If you could not attend this memorable Newport Reads event, or even if you did, join us in the wonder of an evening spent with the lyrical, inventive mind of Brian Doyle. He doesn’t disappoint. - Sheryl

Monday, May 6, 2013

The Best Mystery Novel of the Year is ...




The Beautiful Mystery by Louise Penny is the winner by a landslide in the Newport Library’s Best Mystery Novel of 2012 contest.

Newport voters gave the book three times more votes than any other contender.

(Interestingly, Penny was also the clear winner the last time we held this contest, in 2011. That year her novel Bury Your Dead got more than twice the votes of its nearest competitor.)

The Beautiful Mystery, part of the popular Canadian author’s Chief Inspector Gamache series, deals with the murder of the choir director of a famously reclusive monastery. Only reluctantly do the monks of Saint-Gilbert-Entre-les-Loups open their doors to admit the police. Gamache uncovers deep conflicts in the silence of the cloister.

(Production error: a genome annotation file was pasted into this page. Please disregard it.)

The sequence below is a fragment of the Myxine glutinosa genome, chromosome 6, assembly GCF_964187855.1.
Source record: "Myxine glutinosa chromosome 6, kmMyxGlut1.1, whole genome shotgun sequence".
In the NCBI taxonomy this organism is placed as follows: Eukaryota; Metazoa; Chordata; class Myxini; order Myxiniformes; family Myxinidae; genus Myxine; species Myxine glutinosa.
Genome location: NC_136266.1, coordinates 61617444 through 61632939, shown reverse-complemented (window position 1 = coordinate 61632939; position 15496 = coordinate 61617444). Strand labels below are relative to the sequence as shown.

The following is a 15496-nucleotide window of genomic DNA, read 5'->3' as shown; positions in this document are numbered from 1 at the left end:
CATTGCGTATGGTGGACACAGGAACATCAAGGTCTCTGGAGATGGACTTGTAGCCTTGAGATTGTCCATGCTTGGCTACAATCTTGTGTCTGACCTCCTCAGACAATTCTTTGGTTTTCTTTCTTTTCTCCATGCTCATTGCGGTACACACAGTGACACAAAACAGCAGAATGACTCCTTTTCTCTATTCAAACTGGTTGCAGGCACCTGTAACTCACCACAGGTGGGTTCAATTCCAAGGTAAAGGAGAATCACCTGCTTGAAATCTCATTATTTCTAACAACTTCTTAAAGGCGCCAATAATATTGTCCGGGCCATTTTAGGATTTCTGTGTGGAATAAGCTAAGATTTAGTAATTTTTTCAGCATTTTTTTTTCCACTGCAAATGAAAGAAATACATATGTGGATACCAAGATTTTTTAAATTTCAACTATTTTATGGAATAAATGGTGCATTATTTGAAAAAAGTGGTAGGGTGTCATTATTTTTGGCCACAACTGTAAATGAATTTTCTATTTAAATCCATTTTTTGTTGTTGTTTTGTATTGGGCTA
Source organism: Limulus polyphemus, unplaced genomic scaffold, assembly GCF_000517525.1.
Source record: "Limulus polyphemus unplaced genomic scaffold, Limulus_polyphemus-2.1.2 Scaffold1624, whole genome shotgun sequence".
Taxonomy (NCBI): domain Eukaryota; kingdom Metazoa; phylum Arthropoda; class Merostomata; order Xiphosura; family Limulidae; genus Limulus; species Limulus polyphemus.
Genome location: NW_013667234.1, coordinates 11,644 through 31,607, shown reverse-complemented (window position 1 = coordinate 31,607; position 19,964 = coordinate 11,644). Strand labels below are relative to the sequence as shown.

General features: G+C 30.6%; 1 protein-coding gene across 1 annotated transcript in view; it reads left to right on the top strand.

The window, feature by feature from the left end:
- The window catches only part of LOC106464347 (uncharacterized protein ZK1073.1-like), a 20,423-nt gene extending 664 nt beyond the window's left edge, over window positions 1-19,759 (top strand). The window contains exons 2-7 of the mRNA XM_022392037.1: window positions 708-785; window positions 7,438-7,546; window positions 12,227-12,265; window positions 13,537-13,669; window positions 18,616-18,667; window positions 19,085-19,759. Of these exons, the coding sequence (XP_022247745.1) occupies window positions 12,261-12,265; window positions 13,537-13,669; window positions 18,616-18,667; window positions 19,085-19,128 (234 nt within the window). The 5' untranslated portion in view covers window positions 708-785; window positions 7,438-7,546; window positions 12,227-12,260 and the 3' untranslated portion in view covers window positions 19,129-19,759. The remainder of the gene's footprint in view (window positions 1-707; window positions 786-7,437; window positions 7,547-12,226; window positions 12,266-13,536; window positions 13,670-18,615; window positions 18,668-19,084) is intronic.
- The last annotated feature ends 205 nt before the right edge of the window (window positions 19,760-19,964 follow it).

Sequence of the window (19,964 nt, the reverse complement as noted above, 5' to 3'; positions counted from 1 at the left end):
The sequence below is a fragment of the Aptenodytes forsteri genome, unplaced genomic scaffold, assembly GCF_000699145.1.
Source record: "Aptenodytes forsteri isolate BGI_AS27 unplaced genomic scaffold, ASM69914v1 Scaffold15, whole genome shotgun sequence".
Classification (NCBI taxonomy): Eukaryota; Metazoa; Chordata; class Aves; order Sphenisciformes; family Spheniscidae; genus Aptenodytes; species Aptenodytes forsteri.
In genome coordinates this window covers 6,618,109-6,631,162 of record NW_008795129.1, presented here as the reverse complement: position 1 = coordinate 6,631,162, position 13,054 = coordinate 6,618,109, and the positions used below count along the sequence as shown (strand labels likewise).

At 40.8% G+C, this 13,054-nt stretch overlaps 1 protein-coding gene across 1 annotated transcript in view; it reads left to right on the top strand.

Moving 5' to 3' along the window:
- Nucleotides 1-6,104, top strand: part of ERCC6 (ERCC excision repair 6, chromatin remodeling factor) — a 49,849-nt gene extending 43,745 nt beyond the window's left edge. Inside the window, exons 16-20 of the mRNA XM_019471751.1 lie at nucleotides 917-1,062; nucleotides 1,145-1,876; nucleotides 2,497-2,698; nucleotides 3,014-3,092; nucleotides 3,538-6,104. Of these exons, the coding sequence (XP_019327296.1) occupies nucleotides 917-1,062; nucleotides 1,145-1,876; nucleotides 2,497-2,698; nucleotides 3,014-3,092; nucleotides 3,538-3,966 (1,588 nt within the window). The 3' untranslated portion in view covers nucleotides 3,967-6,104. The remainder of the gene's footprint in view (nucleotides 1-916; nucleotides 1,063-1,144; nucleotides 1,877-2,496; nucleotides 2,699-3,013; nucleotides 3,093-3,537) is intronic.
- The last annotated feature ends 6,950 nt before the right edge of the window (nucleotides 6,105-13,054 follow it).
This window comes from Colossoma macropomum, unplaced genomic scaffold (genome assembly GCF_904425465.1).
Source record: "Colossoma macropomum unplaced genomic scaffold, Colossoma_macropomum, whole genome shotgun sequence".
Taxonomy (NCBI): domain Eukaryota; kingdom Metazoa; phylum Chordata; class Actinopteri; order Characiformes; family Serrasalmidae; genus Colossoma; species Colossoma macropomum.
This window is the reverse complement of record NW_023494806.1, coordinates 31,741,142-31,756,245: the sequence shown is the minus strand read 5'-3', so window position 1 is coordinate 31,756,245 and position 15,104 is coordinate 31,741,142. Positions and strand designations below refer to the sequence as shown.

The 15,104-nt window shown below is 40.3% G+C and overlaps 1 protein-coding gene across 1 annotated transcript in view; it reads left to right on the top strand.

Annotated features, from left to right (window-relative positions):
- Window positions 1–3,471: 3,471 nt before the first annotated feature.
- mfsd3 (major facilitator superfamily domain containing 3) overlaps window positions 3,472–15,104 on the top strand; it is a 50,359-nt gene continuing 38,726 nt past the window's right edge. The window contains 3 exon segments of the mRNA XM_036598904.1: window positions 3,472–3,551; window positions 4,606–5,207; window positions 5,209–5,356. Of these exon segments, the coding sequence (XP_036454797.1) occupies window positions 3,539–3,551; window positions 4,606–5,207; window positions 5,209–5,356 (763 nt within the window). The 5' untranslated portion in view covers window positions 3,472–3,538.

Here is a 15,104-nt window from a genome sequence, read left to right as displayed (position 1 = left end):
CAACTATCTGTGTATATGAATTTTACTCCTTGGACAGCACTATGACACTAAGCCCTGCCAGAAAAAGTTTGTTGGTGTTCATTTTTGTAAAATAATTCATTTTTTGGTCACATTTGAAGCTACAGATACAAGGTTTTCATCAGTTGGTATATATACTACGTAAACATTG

Three novels tied for a distant second place. Gone Girl by Gillian Flynn is the suspenseful story of a missing woman and a marriage gone horribly wrong. The Buzzard Table by Margaret Maron tells of an ornithologist who discovers a body while studying the habits of vultures - or so he claims. And The Lost Ones by Ace Atkins links small-town crime with big-time drug cartels in the hills of northern Mississippi.

This weekend major awards were given to mystery novels, not just by Newport Library, but also by the Mystery Writers of America and by Malice Domestic.

The Edgar Award, presented by MWA, went to Live By Night by Dennis Lehane, a story of gangsters and crooked cops set in Boston in the 1920s.